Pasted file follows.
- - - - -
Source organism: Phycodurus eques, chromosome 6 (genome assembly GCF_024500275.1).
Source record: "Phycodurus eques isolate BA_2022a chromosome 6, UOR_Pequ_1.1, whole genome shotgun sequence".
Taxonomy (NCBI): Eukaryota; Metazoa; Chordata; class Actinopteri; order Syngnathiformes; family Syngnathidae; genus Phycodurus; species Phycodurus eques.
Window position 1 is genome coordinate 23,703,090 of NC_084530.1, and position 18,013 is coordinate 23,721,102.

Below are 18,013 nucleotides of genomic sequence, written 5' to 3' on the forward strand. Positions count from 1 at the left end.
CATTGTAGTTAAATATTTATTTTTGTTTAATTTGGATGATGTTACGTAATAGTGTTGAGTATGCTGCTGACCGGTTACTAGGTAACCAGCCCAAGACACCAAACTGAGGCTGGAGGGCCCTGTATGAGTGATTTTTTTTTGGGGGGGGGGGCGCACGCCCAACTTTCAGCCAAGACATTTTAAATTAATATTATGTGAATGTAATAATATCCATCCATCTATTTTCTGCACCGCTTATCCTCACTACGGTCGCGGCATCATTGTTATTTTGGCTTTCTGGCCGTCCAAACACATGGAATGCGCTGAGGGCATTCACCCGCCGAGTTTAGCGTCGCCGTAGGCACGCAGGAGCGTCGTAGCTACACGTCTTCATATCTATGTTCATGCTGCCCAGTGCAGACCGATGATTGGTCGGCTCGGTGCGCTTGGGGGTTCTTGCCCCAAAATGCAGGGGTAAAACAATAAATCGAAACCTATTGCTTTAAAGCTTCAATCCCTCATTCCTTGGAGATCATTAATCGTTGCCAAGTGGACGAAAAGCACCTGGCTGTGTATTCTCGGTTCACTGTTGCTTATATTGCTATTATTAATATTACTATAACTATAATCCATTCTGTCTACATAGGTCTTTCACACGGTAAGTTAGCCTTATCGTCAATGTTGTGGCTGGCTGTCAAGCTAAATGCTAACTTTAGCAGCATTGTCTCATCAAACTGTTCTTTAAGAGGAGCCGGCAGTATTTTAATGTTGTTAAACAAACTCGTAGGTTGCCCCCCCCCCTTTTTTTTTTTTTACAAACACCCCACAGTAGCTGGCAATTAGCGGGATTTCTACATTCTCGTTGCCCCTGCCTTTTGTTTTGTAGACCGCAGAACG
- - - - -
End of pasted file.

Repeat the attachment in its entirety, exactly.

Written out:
Source organism: Phycodurus eques, chromosome 6 (genome assembly GCF_024500275.1).
Source record: "Phycodurus eques isolate BA_2022a chromosome 6, UOR_Pequ_1.1, whole genome shotgun sequence".
Taxonomy (NCBI): Eukaryota; Metazoa; Chordata; class Actinopteri; order Syngnathiformes; family Syngnathidae; genus Phycodurus; species Phycodurus eques.
Window position 1 is genome coordinate 23,703,090 of NC_084530.1, and position 18,013 is coordinate 23,721,102.

Below are 18,013 nucleotides of genomic sequence, written 5' to 3' on the forward strand. Positions count from 1 at the left end.
CATTGTAGTTAAATATTTATTTTTGTTTAATTTGGATGATGTTACGTAATAGTGTTGAGTATGCTGCTGACCGGTTACTAGGTAACCAGCCCAAGACACCAAACTGAGGCTGGAGGGCCCTGTATGAGTGATTTTTTTTTGGGGGGGGGGGCGCACGCCCAACTTTCAGCCAAGACATTTTAAATTAATATTATGTGAATGTAATAATATCCATCCATCTATTTTCTGCACCGCTTATCCTCACTACGGTCGCGGCATCATTGTTATTTTGGCTTTCTGGCCGTCCAAACACATGGAATGCGCTGAGGGCATTCACCCGCCGAGTTTAGCGTCGCCGTAGGCACGCAGGAGCGTCGTAGCTACACGTCTTCATATCTATGTTCATGCTGCCCAGTGCAGACCGATGATTGGTCGGCTCGGTGCGCTTGGGGGTTCTTGCCCCAAAATGCAGGGGTAAAACAATAAATCGAAACCTATTGCTTTAAAGCTTCAATCCCTCATTCCTTGGAGATCATTAATCGTTGCCAAGTGGACGAAAAGCACCTGGCTGTGTATTCTCGGTTCACTGTTGCTTATATTGCTATTATTAATATTACTATAACTATAATCCATTCTGTCTACATAGGTCTTTCACACGGTAAGTTAGCCTTATCGTCAATGTTGTGGCTGGCTGTCAAGCTAAATGCTAACTTTAGCAGCATTGTCTCATCAAACTGTTCTTTAAGAGGAGCCGGCAGTATTTTAATGTTGTTAAACAAACTCGTAGGTTGCCCCCCCCCCTTTTTTTTTTTTTACAAACACCCCACAGTAGCTGGCAATTAGCGGGATTTCTACATTCTCGTTGCCCCTGCCTTTTGTTTTGTAGACCGCAGAACG